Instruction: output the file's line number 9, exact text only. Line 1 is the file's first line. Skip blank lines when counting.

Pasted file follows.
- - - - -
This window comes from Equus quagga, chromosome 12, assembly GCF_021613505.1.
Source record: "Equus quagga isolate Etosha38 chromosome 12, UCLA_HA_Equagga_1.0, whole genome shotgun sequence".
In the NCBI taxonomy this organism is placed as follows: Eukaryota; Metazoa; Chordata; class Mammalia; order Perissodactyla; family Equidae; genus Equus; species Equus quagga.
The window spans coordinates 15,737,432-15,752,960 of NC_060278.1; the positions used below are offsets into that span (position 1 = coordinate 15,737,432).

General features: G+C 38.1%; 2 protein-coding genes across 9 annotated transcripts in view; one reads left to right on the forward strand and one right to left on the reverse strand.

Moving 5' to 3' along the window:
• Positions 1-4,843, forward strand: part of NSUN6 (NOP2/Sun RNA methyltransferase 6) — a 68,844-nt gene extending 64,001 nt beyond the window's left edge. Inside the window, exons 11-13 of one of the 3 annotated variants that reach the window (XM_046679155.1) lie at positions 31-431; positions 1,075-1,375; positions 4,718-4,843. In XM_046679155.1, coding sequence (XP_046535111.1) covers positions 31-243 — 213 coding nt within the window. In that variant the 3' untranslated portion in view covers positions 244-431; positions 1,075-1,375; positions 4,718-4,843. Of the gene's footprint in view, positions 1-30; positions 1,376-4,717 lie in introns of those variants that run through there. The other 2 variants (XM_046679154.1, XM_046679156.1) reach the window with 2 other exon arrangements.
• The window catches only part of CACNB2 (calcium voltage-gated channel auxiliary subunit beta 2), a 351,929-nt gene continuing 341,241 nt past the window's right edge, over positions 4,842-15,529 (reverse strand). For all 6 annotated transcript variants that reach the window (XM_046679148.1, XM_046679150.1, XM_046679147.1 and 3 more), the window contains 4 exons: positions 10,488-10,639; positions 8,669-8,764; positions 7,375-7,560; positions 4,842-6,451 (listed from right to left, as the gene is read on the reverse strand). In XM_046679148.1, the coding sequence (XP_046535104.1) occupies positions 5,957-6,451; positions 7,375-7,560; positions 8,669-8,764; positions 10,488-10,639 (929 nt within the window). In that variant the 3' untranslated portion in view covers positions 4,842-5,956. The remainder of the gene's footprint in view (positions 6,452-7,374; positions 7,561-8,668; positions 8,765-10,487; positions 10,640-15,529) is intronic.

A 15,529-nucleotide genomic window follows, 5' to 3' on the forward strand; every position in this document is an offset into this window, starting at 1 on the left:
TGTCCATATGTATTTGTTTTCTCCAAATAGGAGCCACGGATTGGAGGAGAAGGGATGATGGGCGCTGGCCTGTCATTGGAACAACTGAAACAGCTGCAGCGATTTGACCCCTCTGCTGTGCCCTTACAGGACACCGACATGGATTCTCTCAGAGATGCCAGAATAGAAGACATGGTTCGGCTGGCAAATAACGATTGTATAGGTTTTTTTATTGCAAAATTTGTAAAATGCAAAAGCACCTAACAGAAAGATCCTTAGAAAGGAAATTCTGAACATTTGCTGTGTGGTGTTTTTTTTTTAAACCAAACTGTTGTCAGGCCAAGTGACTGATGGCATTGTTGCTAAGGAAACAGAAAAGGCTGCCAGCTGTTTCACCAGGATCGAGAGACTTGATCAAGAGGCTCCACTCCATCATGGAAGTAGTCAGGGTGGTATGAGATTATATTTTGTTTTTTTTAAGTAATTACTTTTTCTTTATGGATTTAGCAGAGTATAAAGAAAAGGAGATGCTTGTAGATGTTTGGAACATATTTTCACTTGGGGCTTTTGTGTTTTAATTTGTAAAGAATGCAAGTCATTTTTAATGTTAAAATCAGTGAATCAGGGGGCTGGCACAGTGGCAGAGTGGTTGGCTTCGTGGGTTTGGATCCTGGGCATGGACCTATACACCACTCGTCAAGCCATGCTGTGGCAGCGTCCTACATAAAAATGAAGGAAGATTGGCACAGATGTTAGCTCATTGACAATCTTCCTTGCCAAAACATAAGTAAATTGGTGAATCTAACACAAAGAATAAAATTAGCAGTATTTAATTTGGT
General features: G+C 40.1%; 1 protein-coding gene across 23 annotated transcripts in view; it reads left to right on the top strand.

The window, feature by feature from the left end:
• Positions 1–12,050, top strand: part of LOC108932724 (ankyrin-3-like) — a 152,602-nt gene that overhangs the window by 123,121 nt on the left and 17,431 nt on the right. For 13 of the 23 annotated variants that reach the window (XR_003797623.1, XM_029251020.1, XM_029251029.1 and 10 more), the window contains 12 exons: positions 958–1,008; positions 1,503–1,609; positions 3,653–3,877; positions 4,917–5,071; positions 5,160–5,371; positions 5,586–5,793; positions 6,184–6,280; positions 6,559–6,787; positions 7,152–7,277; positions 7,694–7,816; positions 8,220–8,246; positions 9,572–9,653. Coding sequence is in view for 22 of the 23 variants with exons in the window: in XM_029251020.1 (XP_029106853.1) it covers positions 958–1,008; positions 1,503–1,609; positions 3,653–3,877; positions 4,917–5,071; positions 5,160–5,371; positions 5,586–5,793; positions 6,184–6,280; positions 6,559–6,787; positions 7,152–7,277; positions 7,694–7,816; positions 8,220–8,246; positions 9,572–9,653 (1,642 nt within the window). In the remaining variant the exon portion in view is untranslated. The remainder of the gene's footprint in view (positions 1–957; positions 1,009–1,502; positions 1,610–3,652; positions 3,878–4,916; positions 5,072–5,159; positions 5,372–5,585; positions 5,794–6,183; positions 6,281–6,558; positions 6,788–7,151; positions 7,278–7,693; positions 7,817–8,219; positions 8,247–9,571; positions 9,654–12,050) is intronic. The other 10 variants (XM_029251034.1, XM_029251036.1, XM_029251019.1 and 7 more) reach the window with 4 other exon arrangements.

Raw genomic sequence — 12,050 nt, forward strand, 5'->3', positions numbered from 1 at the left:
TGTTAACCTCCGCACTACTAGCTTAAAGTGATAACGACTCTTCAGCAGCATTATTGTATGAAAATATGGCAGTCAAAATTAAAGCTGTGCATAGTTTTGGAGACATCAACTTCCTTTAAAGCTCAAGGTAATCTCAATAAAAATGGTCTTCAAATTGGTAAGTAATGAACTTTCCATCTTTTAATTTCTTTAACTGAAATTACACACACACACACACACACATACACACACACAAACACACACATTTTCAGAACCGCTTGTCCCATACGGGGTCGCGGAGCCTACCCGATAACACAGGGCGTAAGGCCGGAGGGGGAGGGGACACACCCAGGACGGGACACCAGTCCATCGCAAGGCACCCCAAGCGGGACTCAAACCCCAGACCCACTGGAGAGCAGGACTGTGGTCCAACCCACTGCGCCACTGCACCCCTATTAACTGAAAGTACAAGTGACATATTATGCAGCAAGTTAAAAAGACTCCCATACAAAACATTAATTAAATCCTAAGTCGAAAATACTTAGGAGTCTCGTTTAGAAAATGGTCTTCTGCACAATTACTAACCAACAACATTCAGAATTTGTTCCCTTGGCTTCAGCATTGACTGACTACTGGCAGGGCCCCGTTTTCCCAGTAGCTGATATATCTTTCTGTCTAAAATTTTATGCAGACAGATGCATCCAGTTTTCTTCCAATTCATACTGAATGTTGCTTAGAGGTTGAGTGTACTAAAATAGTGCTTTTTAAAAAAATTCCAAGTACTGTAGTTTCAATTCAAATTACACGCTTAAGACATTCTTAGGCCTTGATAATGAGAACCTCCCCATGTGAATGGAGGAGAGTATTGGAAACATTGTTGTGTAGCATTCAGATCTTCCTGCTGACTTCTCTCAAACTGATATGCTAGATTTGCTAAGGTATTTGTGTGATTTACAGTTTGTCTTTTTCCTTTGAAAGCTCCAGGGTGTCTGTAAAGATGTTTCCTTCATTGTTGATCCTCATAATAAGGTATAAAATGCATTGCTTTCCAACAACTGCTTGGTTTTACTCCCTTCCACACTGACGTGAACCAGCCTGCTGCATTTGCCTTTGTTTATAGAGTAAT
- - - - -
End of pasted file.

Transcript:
A 15,529-nucleotide genomic window follows, 5' to 3' on the forward strand; every position in this document is an offset into this window, starting at 1 on the left: